Testing

Testing is a vital part of the software development lifecycle, ranging from small scale unit tests of individual modules up to bigger-picture acceptance tests of requirements. Unlike most verification techniques, testing is often directly applied on-site on the actual software system. At the same time testing is costly and often consumes large chunks of a project's budget. To counteract this discrepancy testing can be automated to varying degrees.

In FMT we are interested in this automation. Specifically, our research is aimed at testing based on formal models, leading to so called model-based testing (MBT). In particular we're interested in performance evaluations of existing MBT techniques. This research is highlighted by the relatively new field of testing probabilistic systems—systems that inherently require randomized methods to perform their tasks—and we are eager to see recent theory brought to life by the means of case studies.

Prerequisites

Related Modules

Available Project Proposals

If you are interested in the general topic of Testing, or if have your own project idea related to the topic, please contact us directly. Alternatively, you can also work on one of the following concrete project proposals:

  • Perfectly Balanced, as All Tests Should Be — Gerhold, Zaytsev

    Supervisors: Marcus Gerhold, Vadim Zaytsev

    Test cases can be generated automatically. Fundamentally, these tests try some inputs and wait what happens next.

    Each test input is chosen with equal likelihood, which is how many commercial testing tools work in practice. However, this need not be the case! These probabilities can be tweaked: One input might occur more frequently than others, or certain behaviour should be tested more thoroughly compared to the rest. This can be learned from past user experience or log files.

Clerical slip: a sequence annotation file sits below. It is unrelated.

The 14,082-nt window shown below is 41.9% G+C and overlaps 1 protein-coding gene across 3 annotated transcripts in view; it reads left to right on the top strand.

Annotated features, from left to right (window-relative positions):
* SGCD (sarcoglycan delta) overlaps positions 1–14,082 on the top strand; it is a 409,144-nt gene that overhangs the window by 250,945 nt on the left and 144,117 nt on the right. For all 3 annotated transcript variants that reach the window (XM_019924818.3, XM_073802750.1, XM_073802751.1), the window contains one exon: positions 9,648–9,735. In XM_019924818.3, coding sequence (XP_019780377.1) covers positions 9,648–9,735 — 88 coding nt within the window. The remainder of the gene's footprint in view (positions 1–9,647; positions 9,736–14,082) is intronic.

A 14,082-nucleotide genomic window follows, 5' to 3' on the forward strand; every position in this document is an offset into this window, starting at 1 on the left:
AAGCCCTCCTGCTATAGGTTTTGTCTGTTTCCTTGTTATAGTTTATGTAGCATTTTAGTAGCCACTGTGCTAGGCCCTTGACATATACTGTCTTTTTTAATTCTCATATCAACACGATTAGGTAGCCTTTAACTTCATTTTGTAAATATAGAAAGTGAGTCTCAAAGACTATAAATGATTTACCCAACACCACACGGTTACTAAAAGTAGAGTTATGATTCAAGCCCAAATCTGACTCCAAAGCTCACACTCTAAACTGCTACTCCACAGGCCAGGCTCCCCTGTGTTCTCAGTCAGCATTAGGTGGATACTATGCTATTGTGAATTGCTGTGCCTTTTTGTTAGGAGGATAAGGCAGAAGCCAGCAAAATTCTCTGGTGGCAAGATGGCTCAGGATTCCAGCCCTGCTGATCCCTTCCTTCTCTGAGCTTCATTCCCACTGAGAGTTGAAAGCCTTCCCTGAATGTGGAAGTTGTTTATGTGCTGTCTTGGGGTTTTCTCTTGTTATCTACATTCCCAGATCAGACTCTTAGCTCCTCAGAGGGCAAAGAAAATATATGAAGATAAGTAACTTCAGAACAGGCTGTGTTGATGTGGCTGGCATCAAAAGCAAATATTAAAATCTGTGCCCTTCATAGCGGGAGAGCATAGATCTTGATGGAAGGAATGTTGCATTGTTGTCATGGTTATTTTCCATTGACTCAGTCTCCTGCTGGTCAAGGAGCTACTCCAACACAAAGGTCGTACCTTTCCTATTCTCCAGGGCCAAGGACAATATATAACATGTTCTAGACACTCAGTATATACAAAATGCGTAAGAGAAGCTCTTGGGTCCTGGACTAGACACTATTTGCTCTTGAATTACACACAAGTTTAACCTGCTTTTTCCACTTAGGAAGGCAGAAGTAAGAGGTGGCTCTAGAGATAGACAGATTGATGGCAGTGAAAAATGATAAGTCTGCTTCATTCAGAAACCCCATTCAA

With Weighted Attribute Grammars you can tweak the probabilities in a way that approximates user behaviour.

    See the full project description. Get in touch with your potential future supervisors to discuss details!

  • Testing of Probabilistic Robotics — Gerhold, Stoelinga

    Supervisors: Marcus Gerhold, Mariëlle Stoelinga

    Since the theory of (model-based) probabilistic testing is realitively new, we like to see how well it works in practice. Thus, the goal of this project is to carry out a case study in probabilistic testing. The means of testing this could be a small application, such as a robot navigating probabilistically through a maze, or a randomized encryption protocol, etc. You can also bring your own ideas to the table.

  • Weighed and Found Wanting (to Generate Tests) — Gerhold, Zaytsev

    Supervisors: Marcus Gerhold, Vadim Zaytsev

    Given a grammar of a language and a substantial codebase of programs in that language, annotate the grammar with usage statistics of all language constructs, in order to help and guide the test generation process.

    See the full project description. Get in touch with your potential future supervisors to discuss details!

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